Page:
The legal net was closing around America's domestic diva Martha Stewart yesterday, after investigators claimed they had "sufficient information" to file charges against her, and her lawyers pleaded with them to let her off with a fine in the civil courts rather than push ahead with criminal proceedings.
Ms Stewart is under investigation for insider trading after she sold shares in a biotechnology company in December 2001 just before they nosedived in value.
With several magazines, a syndicated television programme and her own product lines, she is a brand name in her own right and America's answer to Delia Smith.
Federal securities regulators have warned Ms Stewart, who is being investigated by the justice department, the securities and exchange commission and Congress, that they have "sufficient information" to file civil insider-trading charges in the next few weeks. They are awaiting a justice department inquiry into accusations of obstruction of justice and criminal insider-trading before they do so.
In a private meeting with the Manhattan US attorney Jim Comey on Thursday, Ms Stewart's lawyers attempted to avert a criminal prosecution with a plea for her to pay a civil fine, arguing that since she made so little money on the deal that a criminal prosecution would be overkill.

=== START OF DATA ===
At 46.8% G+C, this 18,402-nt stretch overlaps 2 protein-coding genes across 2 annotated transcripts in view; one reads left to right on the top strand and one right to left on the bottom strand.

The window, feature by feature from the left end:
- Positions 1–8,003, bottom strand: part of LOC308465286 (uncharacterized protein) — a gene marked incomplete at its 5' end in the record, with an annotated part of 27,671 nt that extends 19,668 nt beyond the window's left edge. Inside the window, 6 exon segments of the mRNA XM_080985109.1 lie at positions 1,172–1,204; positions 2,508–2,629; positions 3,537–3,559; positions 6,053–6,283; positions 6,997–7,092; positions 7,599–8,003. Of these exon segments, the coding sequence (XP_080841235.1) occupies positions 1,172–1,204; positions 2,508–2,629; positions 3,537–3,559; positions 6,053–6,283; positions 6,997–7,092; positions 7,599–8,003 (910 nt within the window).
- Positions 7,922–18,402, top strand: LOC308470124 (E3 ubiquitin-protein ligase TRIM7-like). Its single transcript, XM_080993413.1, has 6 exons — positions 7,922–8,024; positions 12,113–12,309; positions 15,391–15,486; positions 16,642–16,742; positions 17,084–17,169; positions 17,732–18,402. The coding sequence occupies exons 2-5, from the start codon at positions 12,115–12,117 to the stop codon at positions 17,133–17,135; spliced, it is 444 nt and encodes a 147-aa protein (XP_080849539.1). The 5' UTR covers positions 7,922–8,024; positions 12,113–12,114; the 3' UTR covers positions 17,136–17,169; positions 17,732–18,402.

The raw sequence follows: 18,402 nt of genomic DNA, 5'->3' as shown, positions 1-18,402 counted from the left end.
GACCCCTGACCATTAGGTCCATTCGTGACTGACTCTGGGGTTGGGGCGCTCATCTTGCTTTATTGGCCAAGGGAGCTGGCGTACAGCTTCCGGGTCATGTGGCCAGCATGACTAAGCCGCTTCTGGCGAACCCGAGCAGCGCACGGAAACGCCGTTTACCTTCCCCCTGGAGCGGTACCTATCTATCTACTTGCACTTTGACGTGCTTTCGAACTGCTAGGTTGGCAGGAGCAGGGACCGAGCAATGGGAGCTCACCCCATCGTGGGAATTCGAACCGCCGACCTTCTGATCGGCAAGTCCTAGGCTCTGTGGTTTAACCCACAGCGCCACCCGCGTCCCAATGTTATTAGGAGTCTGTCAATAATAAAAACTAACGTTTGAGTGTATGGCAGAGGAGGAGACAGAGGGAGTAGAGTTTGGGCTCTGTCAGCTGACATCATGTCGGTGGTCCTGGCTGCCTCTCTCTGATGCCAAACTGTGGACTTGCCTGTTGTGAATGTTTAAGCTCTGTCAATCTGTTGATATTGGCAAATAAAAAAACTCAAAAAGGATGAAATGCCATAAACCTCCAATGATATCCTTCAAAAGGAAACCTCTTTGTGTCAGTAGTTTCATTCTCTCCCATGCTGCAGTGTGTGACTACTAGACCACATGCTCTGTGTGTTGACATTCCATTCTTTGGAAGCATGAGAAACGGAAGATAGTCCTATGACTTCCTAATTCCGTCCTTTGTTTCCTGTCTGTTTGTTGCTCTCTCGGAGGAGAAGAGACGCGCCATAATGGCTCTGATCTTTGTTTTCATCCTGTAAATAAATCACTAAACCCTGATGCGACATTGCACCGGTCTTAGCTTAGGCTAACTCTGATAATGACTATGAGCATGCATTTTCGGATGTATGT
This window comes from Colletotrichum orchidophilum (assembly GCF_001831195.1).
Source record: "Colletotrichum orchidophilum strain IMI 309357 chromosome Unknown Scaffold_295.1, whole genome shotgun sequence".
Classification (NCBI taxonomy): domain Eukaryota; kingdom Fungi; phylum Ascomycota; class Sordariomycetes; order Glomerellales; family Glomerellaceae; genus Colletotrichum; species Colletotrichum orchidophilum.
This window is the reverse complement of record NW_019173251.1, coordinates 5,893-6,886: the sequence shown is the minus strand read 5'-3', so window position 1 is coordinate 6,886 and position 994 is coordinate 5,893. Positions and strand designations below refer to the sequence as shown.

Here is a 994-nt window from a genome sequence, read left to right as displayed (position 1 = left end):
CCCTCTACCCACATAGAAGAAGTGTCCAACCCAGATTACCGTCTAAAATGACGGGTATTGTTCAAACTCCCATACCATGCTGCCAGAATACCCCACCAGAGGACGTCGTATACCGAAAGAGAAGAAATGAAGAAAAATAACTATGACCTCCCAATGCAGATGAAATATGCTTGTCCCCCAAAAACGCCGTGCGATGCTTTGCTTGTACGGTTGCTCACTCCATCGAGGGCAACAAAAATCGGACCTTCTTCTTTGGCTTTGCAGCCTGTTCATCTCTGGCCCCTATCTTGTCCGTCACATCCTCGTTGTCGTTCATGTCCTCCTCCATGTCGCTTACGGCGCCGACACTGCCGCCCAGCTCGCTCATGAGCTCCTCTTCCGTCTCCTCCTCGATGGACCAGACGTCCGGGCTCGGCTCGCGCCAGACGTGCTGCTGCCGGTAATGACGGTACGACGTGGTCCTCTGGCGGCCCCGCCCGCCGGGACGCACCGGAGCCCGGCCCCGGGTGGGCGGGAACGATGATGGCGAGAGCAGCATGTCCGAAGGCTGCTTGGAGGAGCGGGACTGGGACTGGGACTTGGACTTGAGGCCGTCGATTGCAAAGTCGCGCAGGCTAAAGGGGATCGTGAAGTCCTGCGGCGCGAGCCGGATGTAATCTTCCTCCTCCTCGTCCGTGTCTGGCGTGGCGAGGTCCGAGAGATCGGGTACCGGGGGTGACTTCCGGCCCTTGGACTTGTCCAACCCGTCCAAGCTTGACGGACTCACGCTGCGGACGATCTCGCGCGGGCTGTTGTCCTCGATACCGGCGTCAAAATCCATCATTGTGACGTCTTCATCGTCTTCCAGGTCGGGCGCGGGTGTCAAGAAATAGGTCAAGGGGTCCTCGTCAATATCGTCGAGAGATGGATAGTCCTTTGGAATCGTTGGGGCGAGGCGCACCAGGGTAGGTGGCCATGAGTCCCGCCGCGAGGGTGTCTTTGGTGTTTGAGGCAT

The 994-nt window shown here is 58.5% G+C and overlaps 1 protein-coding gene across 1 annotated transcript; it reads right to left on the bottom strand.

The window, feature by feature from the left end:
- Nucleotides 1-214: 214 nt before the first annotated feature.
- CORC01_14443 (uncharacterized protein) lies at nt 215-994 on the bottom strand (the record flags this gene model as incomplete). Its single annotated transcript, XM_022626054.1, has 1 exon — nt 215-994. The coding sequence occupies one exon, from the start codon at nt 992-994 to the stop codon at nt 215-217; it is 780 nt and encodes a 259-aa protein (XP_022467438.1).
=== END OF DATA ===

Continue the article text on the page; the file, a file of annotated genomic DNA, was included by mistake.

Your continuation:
Ms Stewart sold almost 4,000 shares of ImClone System's stock worth $228,000 (£140,000) one day before the US government announced that it would not approve an ImClone drug to fight colon cancer. Stewart says she had a prearranged deal with her broker to sell the shares if the price fell below $60, which it did on December 27, 2001.
Her stockbroker's assistant, Douglas Faneuil, who is cooperating with the FBI after pleading guilty to a misdemeanour, has contradicted Ms Stewart's account.
Sam Waksal, the founder of ImClone and a close friend of Ms Stewart, has already pleaded guilty to tipping off his father and daughter that the value of the stock would fall.
Ms Stewart's public troubles have delivered a severe blow to her business fortunes. In November her company, Martha Stewart Living Omnimedia, reported a 42% drop in profits while its stock market value fell dramatically since the investigation started before recovering half its losses. The case has cost her about $400m so far in legal fees and lost business opportunities.
Her plight has become a national joke. Last year a mock magazine cover of Martha Stewart Living Behind Bars was circulated on the internet while the comedy host, Conan O'Brien, quoted her as recommending "a subpoena should be served with a nice appetiser".
In a weekend interview with the New Yorker Ms Stewart showed little humility. "The thinner the chopsticks, the higher the social status," she told the magazine's reporter, after serving Hunan chicken. "Of course I got the thinnest I could find. That's why people hate me."